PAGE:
Rauwolfia is an erect herb with a smooth stem. The drug consists of the dried roots with their bark intact, preferably collected in autumn from three or four-year-old plants.
Rauwolfia is indigenous to India. The trade name rauwolfia refers to a 16th century German botanist and physician, Leonard Rauwolfia. This plant is believed to have been used in Indian system of medicine for about 4,000 years. It has been mentioned in Charaka's work. Its roots have been valued in India and the Malayan peninsula from ancient times as an antidote for the bites of poisonous reptiles and insects. It is also used as a febrifuge or fever-relieving drug.
This herb was introduced to the modem system of medicine by Dr. Ganpath Sen and Dr. Kartik Chandra Bose, renowned Ayurvedic physicians of Calcutta.! Based on their studies they found that the roots contain several alkaloids, the more important being two chemical classes known as the ajmaline and the serpentine group. The quantity of the total alkaloids has been estimated to be fairly high in the dried roots.. The roots also contain a lot of resin and starch and when incinerated, leave an ash consisting mainly of potassium carbonate, phosphate, silicate and traces of iron and manganese.
The herb is an effective drug in lowering blood pressure. II is also used to reduce fever. During delivery, it is said to stimulate uterine contractions and promote the expulsion of tile! foetus. This however, is not corroborated and, maybe regarded! as a floklore.
The plant is effective in treating insanity. It is popularly' known as pagal-ka-dawa, a medicine for insanity. It is sold in some parts of India, specifically Bihar and V.P., under this name! and is commonly used by practitioners of the indigenous system/ of medicine. One gram of the powdered root can be taken twice a day with 250 ml of goat's milk, sweetened with sugar candy .Everyone suffering from insanity will not however be benefited by rauwolfia, except those extremely irritable patients with strong!! physique. Lean, weak and melancholic patients should have their blood pressure examined before the treatment and if found abnormally high, rauwolfia can be tried. As such it is unsuiL1~elm for those with a low blood pressure.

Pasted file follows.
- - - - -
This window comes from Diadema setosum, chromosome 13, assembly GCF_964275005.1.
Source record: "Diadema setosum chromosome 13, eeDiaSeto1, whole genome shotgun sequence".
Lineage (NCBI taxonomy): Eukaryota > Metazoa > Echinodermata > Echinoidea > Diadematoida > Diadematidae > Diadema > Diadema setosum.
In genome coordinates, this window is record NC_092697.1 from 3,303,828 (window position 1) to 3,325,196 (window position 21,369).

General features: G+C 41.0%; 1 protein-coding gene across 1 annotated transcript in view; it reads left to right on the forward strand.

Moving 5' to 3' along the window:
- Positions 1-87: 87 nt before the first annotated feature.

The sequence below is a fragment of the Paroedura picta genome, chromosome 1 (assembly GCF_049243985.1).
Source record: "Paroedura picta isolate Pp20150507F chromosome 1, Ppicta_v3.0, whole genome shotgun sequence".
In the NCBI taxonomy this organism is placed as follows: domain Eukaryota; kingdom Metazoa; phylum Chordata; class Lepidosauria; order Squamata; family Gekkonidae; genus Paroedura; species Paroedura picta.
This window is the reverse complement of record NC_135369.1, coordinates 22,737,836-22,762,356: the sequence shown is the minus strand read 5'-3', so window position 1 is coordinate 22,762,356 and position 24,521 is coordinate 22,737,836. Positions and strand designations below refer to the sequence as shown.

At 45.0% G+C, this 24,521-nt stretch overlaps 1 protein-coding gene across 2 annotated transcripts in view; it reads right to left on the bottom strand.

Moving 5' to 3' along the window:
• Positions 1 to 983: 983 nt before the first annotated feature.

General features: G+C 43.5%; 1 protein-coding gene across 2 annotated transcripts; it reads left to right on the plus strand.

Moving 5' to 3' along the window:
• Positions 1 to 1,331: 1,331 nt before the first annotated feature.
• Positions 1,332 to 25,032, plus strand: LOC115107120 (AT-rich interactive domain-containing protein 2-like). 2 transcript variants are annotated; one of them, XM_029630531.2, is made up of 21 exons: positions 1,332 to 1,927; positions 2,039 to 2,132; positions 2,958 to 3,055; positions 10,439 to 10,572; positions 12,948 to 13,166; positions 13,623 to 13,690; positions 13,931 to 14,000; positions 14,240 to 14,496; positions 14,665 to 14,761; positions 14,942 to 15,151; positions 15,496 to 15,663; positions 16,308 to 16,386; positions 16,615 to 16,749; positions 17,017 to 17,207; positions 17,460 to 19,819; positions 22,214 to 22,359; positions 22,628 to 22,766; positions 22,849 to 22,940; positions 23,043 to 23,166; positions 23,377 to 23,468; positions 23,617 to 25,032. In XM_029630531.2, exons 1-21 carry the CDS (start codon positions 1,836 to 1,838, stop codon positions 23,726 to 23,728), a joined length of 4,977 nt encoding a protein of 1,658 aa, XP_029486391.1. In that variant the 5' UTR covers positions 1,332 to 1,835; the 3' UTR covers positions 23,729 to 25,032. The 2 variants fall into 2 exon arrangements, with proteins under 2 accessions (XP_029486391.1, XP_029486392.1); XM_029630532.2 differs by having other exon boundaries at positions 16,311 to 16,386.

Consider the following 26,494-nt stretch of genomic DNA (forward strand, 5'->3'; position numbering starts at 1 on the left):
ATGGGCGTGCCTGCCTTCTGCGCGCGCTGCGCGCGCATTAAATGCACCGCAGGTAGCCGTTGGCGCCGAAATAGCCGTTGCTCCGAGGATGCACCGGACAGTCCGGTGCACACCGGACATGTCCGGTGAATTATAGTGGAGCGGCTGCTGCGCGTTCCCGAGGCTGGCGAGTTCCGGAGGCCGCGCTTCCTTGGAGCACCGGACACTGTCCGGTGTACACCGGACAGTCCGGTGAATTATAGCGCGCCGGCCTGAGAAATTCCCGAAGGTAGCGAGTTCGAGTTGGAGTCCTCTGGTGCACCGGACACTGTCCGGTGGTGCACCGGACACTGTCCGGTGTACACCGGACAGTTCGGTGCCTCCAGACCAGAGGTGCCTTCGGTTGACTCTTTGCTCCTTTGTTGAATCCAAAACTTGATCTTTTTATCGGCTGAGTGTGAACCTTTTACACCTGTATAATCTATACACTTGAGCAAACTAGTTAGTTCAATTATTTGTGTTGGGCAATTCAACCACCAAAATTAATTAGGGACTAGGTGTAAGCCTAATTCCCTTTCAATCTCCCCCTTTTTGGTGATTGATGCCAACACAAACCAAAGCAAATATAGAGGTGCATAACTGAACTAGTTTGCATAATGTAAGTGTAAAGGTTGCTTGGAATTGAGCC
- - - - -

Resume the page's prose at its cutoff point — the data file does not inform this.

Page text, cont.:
The herb is effective in treating insomnia because of in sedative properties. Consequently, the drug is apparently abused by the poorer classes in Bihar, who administer it to infant to induce sleep. The very first dose of rauwolfia enables the parent of a phlegmatic and gouty nature to go to sleep. About 0.60 w 1.25 grams of the powder of its root is mixed with some scented vehicle and taken. It is non-stimulating and should be given in doses of 0.25 grams to the patient at bedtime for sound sleep, A chronic patient should take 0.25 grams, both in the morning! and at night before retiring.
Rauwolfia is the best remedy for high blood pressure, andit has been adapted by medical fraternity in most countries especially American countries. Those alkaloids which have a direct effect on hypertension, have been isolated in it and are widely used by the practitioners of modem medicine. But they have certain unpleasant side effects which the drug taken in its raw form, does not have. Practitioners of the Ayurvedic medicine have preferred to use its root in a powdered form. Half a teaspoon of which taken thrice a day is effective in relieving hypertension.
Rauwolfia is also very effective in treating hysteria. One gram of powdered root can be administered thrice with milk. Treatment should be continued till a complete cure is obtained.
Rauwolfia relieves itching in urticaria. One gram of powdered root can be taken with water.